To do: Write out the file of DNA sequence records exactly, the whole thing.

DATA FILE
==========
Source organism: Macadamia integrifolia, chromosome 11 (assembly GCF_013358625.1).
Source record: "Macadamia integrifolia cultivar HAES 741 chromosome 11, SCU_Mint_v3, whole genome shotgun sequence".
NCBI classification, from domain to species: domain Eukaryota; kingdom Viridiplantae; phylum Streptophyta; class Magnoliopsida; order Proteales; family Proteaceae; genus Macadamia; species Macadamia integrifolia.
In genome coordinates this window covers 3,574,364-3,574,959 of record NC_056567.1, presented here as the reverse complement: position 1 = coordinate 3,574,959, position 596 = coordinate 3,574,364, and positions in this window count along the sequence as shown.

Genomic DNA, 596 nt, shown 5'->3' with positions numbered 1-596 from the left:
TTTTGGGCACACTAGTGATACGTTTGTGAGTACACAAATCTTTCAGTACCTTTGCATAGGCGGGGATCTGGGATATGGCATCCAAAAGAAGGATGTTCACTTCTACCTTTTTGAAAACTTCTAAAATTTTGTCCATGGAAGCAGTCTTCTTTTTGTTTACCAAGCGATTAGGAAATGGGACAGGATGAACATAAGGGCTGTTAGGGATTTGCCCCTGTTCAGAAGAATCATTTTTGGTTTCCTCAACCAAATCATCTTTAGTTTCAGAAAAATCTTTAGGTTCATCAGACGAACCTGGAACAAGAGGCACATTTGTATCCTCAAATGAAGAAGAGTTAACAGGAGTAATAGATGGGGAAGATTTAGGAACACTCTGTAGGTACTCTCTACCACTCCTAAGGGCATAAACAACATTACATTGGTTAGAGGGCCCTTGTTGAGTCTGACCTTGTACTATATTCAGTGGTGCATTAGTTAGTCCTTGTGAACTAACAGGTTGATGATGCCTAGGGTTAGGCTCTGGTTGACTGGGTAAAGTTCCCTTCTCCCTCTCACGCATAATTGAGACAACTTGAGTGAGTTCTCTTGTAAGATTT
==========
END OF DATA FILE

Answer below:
Source organism: Macadamia integrifolia, chromosome 11 (assembly GCF_013358625.1).
Source record: "Macadamia integrifolia cultivar HAES 741 chromosome 11, SCU_Mint_v3, whole genome shotgun sequence".
NCBI classification, from domain to species: domain Eukaryota; kingdom Viridiplantae; phylum Streptophyta; class Magnoliopsida; order Proteales; family Proteaceae; genus Macadamia; species Macadamia integrifolia.
In genome coordinates this window covers 3,574,364-3,574,959 of record NC_056567.1, presented here as the reverse complement: position 1 = coordinate 3,574,959, position 596 = coordinate 3,574,364, and positions in this window count along the sequence as shown.

Genomic DNA, 596 nt, shown 5'->3' with positions numbered 1-596 from the left:
TTTTGGGCACACTAGTGATACGTTTGTGAGTACACAAATCTTTCAGTACCTTTGCATAGGCGGGGATCTGGGATATGGCATCCAAAAGAAGGATGTTCACTTCTACCTTTTTGAAAACTTCTAAAATTTTGTCCATGGAAGCAGTCTTCTTTTTGTTTACCAAGCGATTAGGAAATGGGACAGGATGAACATAAGGGCTGTTAGGGATTTGCCCCTGTTCAGAAGAATCATTTTTGGTTTCCTCAACCAAATCATCTTTAGTTTCAGAAAAATCTTTAGGTTCATCAGACGAACCTGGAACAAGAGGCACATTTGTATCCTCAAATGAAGAAGAGTTAACAGGAGTAATAGATGGGGAAGATTTAGGAACACTCTGTAGGTACTCTCTACCACTCCTAAGGGCATAAACAACATTACATTGGTTAGAGGGCCCTTGTTGAGTCTGACCTTGTACTATATTCAGTGGTGCATTAGTTAGTCCTTGTGAACTAACAGGTTGATGATGCCTAGGGTTAGGCTCTGGTTGACTGGGTAAAGTTCCCTTCTCCCTCTCACGCATAATTGAGACAACTTGAGTGAGTTCTCTTGTAAGATTT